The fun of coincidentally finding random old media with “LOC Serendipity”
As of late I’ve expounded on “rewilding your attention” — or, why it’s great to invest less energy taking a gander at the algorithmically-arranged feeds of social media …
… and go chasing after the more unusual, woolier stuff in the inquisitive corners of the Web (and the disconnected world, as well).
As I noted in my most memorable piece regarding this matter, the algorithms in social-media takes care of be useful qualities. They generally advance posts that are rapidly ascending in popularity, so they’re a brilliant way to monitor subjects that large number of individuals are talking about. They associate us to the enormous, extreme conversations existing apart from everything else.
Yet, this means they’re probably not going to shock us.
A main push of social-media algorithms is to inspire us to pay attention to the viral stuff — for example the same things that great many others are checking out. This resembles monocropping your attention, and consequently your reasoning. You’re less inclined to have a fascinating groundbreaking idea on the off chance that you’re reading and contemplating the exact same stuff as every other person.
In this way, rewilding your attention means infusing more variety into your reading/watching — by chasing down stuff that’s outside of what might be expected. This offbeat stuff is far bound to get your brain ticking, and to expand the stuff you ponder.
As I composed …
Instead of swarming your attention with what’s already circulating around the web on the intertubes, center around the odd stuff. Chase down the idiosyncratic posts and recordings that individuals are distributing, customarily to little and specialty audiences. It’s positively unviral culture — however establishing to you the seed of a rare, novel idea is more probable.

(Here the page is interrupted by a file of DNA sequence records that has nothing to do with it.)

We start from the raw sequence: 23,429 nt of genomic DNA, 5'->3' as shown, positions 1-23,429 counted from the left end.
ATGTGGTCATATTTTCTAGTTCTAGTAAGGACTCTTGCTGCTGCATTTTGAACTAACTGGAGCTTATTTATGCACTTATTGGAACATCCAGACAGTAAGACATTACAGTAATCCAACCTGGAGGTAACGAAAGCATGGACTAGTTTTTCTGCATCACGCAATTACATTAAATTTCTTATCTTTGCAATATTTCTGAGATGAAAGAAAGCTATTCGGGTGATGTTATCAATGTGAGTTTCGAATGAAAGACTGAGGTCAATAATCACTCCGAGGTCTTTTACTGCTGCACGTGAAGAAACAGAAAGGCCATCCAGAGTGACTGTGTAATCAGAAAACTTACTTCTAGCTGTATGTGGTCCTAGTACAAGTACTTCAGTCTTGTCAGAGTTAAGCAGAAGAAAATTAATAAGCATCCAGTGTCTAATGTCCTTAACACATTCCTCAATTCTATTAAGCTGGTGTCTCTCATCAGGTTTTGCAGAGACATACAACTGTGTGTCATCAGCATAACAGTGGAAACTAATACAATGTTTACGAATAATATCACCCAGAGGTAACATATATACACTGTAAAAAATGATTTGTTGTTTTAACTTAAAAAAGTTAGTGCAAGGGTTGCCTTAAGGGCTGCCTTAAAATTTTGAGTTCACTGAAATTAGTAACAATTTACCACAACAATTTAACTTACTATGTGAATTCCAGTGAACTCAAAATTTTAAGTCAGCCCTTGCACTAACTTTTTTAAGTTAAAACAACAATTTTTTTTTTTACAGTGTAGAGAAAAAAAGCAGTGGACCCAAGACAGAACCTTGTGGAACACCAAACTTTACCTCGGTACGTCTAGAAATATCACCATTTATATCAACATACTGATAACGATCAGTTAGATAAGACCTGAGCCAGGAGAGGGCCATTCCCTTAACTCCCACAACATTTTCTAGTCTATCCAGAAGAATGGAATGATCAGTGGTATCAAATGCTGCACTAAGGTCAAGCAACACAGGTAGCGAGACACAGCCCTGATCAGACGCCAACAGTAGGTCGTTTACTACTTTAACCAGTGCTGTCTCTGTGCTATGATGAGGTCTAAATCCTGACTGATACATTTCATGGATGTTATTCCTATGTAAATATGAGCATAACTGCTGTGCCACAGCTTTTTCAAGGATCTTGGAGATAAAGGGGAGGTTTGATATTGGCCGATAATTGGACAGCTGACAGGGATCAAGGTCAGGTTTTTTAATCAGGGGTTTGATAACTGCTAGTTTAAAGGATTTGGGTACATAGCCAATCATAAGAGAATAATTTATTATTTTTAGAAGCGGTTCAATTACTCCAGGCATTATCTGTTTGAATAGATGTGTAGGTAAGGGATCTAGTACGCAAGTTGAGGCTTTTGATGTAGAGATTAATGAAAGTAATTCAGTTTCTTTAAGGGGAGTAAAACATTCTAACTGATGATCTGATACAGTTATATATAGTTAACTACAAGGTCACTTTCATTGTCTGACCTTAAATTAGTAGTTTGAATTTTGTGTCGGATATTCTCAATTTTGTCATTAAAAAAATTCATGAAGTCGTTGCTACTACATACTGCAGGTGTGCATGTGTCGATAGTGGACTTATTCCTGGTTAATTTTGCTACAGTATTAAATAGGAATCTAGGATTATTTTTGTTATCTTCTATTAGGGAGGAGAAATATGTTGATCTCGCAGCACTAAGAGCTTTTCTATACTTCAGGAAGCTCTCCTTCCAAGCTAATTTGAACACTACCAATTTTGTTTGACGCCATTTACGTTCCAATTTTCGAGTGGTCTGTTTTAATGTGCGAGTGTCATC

Okay, cool. In any case, — how would you rewild your attention?
GLAD YOU ASKED. One of my new pasttimes is gathering tools and procedures for rewilding. I composed a post about “9 Ways To ‘Rewild Your Attention'”, and one about search motors that were intended to shock you. So I’m always on the chase after gewgaws that are intended to present to me the strange stuff.
I as of late viewed as another: The LOC Serendipity search motor.
The creator, knowing my zeal for Abnormal Search, emailed me to draw it out into the open. (He jumps at the chance to stay anonymous and asked me to leave his name out of this post.) Basically what he did was create a bunch of tools for searching through the documents of various open-access, public locales — like the Library of Congress, the Web Archive, and Wikipedia — and displaying them with varying levels of randomness.
A couple of my favorite tools inside the LOC Serendipity motor …
1) Strange old books
One of the search tools is for books: It’ll sift through the LOC’s scanned books, and display a rundown of them. (It’s a piece like my Strange Old Book Locater.)
Assuming you plug in a fairly basic search phrase — best to adhere to a couple of word searches, utilizing words that were reasonably normal before the twentieth hundred years — you can rapidly discover a few fascinating and screwy old books.
At the point when I connected “horse”, I got Present day Horseshoeing: A Practical Work on the Shoeing of Ponies, as well as An Examination of the Pee of the Pony and Man (!), G. K. Chesterson’s sonnet The Ballad of the White Pony, and At the Indication of the Side interest Pony, a romping assortment of cultural essays by Elizabeth Bisland, including a clever savaging of 1900-era mediums and seances.